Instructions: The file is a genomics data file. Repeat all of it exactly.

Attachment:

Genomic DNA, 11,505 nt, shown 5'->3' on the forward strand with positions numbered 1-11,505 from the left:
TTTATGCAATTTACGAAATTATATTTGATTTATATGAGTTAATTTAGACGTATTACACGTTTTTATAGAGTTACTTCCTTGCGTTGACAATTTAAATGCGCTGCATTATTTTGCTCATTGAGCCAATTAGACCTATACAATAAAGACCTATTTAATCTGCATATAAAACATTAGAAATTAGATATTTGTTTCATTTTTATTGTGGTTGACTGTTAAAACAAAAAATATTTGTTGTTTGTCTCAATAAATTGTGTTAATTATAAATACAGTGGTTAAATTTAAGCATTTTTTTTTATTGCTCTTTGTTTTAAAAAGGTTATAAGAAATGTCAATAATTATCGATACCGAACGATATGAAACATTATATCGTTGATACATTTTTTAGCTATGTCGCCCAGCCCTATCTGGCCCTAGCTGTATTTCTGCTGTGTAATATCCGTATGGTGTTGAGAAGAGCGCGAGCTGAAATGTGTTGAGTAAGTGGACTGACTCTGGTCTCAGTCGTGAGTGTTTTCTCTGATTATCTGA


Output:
Genomic DNA, 11,505 nt, shown 5'->3' on the forward strand with positions numbered 1-11,505 from the left:
TTTATGCAATTTACGAAATTATATTTGATTTATATGAGTTAATTTAGACGTATTACACGTTTTTATAGAGTTACTTCCTTGCGTTGACAATTTAAATGCGCTGCATTATTTTGCTCATTGAGCCAATTAGACCTATACAATAAAGACCTATTTAATCTGCATATAAAACATTAGAAATTAGATATTTGTTTCATTTTTATTGTGGTTGACTGTTAAAACAAAAAATATTTGTTGTTTGTCTCAATAAATTGTGTTAATTATAAATACAGTGGTTAAATTTAAGCATTTTTTTTTATTGCTCTTTGTTTTAAAAAGGTTATAAGAAATGTCAATAATTATCGATACCGAACGATATGAAACATTATATCGTTGATACATTTTTTAGCTATGTCGCCCAGCCCTATCTGGCCCTAGCTGTATTTCTGCTGTGTAATATCCGTATGGTGTTGAGAAGAGCGCGAGCTGAAATGTGTTGAGTAAGTGGACTGACTCTGGTCTCAGTCGTGAGTGTTTTCTCTGATTATCTGA